What do I have to do to pass a class?

Students in US universities are continually assessed on coursework including written assignments, periodic tests and participation in class discussions on the reading assignments. International students are often amazed at how many assignments are require d to pass a class. To use an example, a class on the History of Women in America may include: one major paper of between 10-15 pages on a chosen topic worth 30% of the grade, an exam around the middle of the term (mid-term exam) worth about 20% of the gra de, a final exam covering everything covered in the course from the beginning of the semester worth about 40% of the final grade and finally class participation worth about 10%. On many US campuses, class participation is not only encouraged but expected - so ask questions, make comments and even challenge professor's assertations. Don't hesitate to participate in class discussions, as US students and faculty want your perspective.

At the beginning of the semester, professors will pass out a syllabus which will include all the assignments and deadlines for that class. US professors are strict about deadlines. Turn your assignments in on the date that they are due, otherwise professo rs have been known to drop a letter grade off automatically for every day or perhaps hour that the assignment is late!

Do I have to type my papers?

US university students in every discipline are quite familiar with word processors and consequently professors demand typed papers. Don't panic if you can't type and you aren't prepared to buy a computer, as universities normally provide students access t o a computer system with a variety of software packages. If you need to learn word processing skills, consult the university library information desk or the student center bulletin board at the beginning of the year for a list of dates and times of traini ng sessions.

Computer access is usually on a first come first serve basis and not all facilities are available 24 hours a day, although in most universities a few will be. At the end of the term, computer time is quite covered. If you like to leave writing your papers until the last minute, be warned that you may have trouble gaining access to a computer and could end up waiting hours standing behind someone waiting to use the computers.

What does a Teaching Assistantship involve?

If you have been offered a teaching assistantship or research assistantship be sure to have all offers of money in writing before you leave for the US. If you are receiving only partial tuition, find out from the Graduate School how much of the tuition yo u are responsible for and when it must be paid. Universities sometimes hold registration until they receive payment, so if the Graduate School needs payment prior to registration send it ahead, making careful arrangements to allow for international post. If you are to receive a stipend for living expenses, universities provide a list of dates of payment. Don't expect the dates to be at the first of every month, as it may be staggered throughout the academic year. Obtain a list of dates of payment dates to facilitate financial planning.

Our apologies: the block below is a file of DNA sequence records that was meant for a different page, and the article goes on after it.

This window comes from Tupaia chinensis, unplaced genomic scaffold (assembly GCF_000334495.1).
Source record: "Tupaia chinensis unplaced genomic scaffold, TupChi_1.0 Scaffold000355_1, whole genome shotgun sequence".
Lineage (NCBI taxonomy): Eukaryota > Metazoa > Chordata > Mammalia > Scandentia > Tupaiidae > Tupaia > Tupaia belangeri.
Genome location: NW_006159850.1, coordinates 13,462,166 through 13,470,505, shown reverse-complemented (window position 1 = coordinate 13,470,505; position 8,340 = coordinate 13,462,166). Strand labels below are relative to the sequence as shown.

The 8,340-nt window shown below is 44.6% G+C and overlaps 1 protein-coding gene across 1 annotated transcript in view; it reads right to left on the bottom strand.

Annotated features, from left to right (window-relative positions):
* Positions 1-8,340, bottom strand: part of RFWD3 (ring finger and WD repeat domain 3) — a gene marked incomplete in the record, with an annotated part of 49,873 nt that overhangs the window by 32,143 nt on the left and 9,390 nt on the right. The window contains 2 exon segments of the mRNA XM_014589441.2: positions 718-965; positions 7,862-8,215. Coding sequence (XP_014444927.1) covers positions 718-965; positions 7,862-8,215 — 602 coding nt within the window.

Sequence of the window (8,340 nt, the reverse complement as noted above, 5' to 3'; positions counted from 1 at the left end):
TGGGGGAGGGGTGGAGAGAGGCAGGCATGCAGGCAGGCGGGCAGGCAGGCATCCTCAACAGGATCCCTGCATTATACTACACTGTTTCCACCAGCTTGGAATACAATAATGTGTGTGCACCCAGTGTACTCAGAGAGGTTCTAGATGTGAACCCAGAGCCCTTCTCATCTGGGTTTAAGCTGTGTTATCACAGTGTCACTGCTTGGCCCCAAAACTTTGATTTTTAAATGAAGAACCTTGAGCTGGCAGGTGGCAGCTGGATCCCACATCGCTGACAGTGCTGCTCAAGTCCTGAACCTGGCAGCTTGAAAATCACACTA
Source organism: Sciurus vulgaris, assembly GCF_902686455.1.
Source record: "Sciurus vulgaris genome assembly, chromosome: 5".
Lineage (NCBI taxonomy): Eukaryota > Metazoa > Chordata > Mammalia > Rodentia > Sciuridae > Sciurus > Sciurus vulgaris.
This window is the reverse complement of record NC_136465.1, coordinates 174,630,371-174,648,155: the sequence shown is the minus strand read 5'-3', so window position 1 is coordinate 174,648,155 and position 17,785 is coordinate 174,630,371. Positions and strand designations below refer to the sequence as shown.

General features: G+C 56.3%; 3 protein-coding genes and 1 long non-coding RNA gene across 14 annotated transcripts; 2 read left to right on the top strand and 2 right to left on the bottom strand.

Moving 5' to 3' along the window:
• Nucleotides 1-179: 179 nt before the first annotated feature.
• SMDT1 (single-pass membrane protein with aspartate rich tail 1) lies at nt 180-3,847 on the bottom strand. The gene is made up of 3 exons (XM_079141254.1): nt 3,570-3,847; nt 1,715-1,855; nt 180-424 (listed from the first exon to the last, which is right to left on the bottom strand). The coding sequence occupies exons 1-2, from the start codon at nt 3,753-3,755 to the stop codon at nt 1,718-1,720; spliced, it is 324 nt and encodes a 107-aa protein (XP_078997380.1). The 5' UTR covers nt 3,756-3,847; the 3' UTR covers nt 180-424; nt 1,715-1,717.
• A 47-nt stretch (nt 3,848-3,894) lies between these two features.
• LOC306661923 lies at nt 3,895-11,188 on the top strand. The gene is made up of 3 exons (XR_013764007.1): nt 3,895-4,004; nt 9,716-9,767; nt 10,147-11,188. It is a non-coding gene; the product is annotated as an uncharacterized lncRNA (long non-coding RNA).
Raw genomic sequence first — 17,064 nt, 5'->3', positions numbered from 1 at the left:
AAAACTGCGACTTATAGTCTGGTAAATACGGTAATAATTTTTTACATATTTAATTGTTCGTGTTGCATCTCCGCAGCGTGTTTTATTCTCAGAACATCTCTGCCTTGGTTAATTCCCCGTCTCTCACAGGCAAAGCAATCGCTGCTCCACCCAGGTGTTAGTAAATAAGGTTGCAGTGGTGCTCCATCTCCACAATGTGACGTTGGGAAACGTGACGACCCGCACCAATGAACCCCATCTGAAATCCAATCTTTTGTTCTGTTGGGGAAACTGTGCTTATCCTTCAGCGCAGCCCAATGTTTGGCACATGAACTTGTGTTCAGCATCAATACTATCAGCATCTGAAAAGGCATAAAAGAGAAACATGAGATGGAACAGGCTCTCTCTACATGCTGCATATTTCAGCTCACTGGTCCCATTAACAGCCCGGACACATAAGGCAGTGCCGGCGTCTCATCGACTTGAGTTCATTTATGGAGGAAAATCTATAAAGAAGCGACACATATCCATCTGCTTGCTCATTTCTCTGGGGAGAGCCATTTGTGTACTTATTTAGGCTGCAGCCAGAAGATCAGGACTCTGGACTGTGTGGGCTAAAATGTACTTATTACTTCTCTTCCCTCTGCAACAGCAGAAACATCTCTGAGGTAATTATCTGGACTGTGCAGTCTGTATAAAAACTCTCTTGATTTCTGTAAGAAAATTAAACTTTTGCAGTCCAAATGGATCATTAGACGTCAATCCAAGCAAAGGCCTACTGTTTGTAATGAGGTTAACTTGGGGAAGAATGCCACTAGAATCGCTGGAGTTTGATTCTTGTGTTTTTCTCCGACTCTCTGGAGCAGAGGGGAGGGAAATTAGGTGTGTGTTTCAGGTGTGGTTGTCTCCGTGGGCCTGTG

View your teaching assistantship as a job and try to find out exactly what is expected from you before you start. If you are particularly looking for a chance to gain experience in teaching, make sure you will have the opportunity to work with students in a classroom environment. Sometimes, teaching assistants are asked to grade papers or tutor students in a writing center or support center. Other teaching assistants have a great deal of responsibility and are expected to completely lead a class including doing lesson plans and writing exams. Don't be alarmed about your responsibilities, as you will undergo an orientation and training period beforehand and you will receive assistance from your academic advisor/thesis advisor. Be conscious of your schedule and be sure to devote enough time to your assistantship, putting aside time before your classes to review notes, etc. Universities will normally stipulate how many hours per week they will expect you to devote to your teaching assistantship, anywhere fro m 10 to 20 hours per week.

What does a Research Assistantship involve?

Because research assistantships are flexible, these assignments can sometimes be very unstructured. Try to keep as much structure as possible and keep track of the amount of hours you spend each week working for your department. Where possible get all res earch assignments in writing and even talk over the work with the professor requesting it so you can be clear on what is needed. If you feel a professor has given you an assignment which will involve a great deal of time and short notice on the deadline, speak up and negotiate a more suitable deadline. You may also be asked to perform administrative tasks such as cleaning out files, answering phones in the department office or setting up appointments for professors. If you will be performing an administra tive function, it is likely that you will be asked to be on hand at scheduled times.

Adapted from: UK/US Fulbright Commission's "Over 100 of the Most commonly asked questions about Postgraduate Study in US - and their answers!
Prepared by: Educational Information Service US-Israel Educational Foundation - (Fulbright) Tel Aviv, Israel 2/96

Back to menu of Deciding ...
Back to Virtual Educational Advising Office
Back to Back to OSEAS-Europe home page